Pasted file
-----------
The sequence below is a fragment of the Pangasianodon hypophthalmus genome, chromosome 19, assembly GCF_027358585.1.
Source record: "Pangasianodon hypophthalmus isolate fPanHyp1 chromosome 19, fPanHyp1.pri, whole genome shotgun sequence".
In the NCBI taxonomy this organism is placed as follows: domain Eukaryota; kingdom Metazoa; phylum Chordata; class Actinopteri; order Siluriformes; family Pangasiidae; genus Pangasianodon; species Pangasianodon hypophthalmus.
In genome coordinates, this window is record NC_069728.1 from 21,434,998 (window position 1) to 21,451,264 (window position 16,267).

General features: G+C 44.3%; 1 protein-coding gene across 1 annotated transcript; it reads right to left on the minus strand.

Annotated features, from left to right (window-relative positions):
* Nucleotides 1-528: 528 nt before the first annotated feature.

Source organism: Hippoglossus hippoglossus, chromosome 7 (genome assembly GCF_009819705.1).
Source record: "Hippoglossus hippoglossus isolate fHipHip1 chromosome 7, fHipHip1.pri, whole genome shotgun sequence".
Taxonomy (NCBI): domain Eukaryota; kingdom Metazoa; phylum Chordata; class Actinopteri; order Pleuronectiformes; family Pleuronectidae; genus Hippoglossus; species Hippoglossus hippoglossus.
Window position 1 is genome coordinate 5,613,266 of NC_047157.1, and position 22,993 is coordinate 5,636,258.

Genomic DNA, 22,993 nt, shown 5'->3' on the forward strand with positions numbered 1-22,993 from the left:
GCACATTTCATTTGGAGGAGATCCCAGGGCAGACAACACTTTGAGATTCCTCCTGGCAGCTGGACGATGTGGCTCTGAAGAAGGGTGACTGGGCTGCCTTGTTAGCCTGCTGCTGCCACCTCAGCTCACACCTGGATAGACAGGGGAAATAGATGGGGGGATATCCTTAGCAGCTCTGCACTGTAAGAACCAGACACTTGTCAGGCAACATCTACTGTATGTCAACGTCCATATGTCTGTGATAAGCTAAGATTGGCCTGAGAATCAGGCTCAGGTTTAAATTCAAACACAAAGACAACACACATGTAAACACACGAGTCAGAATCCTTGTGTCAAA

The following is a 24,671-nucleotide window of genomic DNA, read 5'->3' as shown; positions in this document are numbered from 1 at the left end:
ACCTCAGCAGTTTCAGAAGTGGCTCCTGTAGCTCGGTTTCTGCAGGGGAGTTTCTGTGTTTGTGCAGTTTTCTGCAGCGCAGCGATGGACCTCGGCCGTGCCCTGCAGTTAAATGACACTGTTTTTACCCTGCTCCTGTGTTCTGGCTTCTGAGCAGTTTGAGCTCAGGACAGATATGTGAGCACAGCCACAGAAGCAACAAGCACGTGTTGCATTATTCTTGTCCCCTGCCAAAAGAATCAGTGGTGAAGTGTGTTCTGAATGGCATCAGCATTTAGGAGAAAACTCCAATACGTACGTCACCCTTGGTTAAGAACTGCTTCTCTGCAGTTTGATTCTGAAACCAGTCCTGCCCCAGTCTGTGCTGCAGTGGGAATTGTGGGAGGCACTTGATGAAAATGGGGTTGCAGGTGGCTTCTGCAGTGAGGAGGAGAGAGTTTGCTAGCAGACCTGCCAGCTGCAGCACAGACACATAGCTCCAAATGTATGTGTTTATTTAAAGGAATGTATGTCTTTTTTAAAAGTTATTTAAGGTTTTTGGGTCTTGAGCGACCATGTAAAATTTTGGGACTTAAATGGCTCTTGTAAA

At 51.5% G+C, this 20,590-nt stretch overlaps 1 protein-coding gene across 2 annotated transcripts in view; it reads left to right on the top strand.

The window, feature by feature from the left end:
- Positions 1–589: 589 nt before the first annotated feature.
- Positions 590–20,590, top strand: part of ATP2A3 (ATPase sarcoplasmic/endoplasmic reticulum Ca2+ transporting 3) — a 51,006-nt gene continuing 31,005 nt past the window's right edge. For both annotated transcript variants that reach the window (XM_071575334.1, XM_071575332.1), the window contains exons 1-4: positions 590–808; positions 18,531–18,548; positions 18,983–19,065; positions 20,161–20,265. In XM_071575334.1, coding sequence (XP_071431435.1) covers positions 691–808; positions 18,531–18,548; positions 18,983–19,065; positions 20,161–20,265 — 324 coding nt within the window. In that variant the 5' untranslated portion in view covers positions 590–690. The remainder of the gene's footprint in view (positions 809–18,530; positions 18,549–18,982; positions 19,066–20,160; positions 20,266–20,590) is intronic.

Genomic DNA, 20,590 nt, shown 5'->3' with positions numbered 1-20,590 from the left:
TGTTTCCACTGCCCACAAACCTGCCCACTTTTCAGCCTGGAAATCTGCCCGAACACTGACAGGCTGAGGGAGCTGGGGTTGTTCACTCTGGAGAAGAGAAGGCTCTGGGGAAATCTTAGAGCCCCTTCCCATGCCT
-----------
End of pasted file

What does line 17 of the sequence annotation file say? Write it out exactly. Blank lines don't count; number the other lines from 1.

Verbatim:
The window, feature by feature from the left end: